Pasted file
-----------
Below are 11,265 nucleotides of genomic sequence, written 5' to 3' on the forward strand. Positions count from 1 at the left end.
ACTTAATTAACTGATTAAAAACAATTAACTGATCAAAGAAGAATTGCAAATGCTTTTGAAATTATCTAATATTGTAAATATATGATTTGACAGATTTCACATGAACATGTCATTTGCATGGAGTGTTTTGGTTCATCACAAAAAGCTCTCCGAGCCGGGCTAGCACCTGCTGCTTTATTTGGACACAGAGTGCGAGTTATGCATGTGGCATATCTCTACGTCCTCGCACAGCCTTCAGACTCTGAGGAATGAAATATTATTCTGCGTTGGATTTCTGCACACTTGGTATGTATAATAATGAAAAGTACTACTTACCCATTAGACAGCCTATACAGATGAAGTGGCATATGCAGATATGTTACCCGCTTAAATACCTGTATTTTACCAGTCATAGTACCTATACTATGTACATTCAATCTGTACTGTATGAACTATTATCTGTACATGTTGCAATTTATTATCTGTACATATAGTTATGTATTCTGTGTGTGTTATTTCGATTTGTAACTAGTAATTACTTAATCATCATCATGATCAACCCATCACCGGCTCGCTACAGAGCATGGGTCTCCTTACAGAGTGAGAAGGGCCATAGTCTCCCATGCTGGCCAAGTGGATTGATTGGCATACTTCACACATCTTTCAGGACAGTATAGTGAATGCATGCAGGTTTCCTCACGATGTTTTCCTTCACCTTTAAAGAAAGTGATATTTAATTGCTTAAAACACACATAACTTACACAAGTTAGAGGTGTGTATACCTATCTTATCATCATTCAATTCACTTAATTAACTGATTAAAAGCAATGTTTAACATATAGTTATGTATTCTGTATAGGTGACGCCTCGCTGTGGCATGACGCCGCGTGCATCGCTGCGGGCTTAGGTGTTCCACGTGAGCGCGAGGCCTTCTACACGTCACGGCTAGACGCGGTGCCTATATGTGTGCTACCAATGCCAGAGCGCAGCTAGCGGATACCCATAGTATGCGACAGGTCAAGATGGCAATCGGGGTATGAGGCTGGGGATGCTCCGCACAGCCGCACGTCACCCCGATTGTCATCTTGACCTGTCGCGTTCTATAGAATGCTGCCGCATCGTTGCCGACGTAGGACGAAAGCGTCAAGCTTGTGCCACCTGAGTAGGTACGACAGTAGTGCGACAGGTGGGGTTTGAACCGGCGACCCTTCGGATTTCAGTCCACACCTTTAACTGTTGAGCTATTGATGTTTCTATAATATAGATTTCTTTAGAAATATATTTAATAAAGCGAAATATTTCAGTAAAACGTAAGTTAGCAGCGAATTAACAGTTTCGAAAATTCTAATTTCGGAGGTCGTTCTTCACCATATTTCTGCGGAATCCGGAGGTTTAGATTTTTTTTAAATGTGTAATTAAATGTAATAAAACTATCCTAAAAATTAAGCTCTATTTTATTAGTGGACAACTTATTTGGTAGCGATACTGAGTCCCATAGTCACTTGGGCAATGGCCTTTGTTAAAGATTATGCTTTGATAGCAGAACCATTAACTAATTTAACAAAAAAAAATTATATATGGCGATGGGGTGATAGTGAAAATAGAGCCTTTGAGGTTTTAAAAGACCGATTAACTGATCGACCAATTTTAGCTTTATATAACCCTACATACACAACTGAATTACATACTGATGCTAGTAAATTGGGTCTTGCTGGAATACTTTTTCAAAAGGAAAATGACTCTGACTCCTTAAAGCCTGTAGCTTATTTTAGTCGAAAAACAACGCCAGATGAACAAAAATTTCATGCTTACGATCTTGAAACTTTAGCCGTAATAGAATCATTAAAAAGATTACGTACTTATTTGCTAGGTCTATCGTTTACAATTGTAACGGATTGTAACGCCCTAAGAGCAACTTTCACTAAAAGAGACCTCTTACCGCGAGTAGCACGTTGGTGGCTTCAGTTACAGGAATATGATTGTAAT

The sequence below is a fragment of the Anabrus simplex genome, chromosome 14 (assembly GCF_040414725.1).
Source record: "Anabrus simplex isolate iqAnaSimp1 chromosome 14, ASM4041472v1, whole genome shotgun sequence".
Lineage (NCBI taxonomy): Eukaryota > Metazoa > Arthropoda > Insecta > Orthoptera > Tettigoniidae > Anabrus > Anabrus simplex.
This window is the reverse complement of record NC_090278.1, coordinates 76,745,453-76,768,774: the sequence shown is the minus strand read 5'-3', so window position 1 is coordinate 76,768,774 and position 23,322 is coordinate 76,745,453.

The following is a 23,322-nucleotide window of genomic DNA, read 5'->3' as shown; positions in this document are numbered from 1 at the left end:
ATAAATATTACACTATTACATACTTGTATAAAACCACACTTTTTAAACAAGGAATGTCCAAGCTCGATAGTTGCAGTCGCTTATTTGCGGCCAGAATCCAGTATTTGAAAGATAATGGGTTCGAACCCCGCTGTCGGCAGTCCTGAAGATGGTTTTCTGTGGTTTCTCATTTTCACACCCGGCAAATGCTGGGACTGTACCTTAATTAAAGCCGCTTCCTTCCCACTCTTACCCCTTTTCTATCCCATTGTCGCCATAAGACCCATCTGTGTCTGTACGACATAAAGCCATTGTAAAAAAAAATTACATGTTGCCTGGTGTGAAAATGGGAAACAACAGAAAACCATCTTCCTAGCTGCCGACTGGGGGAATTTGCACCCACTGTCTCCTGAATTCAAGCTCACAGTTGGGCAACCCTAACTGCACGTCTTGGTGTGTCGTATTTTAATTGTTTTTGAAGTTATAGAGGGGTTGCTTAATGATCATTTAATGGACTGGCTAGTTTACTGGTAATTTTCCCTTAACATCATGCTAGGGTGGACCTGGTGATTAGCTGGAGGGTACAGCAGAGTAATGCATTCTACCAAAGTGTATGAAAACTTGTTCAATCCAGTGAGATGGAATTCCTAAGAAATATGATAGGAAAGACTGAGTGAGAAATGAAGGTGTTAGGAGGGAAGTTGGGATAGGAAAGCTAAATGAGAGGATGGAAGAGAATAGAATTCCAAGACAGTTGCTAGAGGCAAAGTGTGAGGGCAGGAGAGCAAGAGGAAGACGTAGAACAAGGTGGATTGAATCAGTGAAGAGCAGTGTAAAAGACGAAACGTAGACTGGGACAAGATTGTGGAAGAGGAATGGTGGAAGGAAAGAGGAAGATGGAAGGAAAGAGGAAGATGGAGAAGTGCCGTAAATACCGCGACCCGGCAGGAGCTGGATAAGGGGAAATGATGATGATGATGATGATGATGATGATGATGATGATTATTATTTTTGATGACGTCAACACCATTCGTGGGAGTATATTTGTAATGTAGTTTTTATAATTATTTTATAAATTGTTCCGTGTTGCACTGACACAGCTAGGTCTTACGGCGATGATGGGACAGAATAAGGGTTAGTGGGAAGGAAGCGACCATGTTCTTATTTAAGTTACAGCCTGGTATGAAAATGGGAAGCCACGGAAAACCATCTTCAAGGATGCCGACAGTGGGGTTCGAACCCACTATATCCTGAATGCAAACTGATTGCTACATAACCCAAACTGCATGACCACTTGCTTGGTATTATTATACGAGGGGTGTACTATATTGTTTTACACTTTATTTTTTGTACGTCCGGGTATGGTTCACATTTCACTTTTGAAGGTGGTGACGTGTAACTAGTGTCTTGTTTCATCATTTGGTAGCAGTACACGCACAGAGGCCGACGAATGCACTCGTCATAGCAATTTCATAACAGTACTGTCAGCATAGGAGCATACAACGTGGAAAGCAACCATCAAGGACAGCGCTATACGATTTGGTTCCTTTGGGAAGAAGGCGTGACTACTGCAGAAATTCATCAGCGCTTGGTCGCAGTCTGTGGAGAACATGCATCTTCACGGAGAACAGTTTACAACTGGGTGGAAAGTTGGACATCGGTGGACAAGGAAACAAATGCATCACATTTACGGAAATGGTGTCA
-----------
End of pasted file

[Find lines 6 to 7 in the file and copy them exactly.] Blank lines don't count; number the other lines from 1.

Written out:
This window is the reverse complement of record NC_090278.1, coordinates 76,745,453-76,768,774: the sequence shown is the minus strand read 5'-3', so window position 1 is coordinate 76,768,774 and position 23,322 is coordinate 76,745,453.

The following is a 23,322-nucleotide window of genomic DNA, read 5'->3' as shown; positions in this document are numbered from 1 at the left end: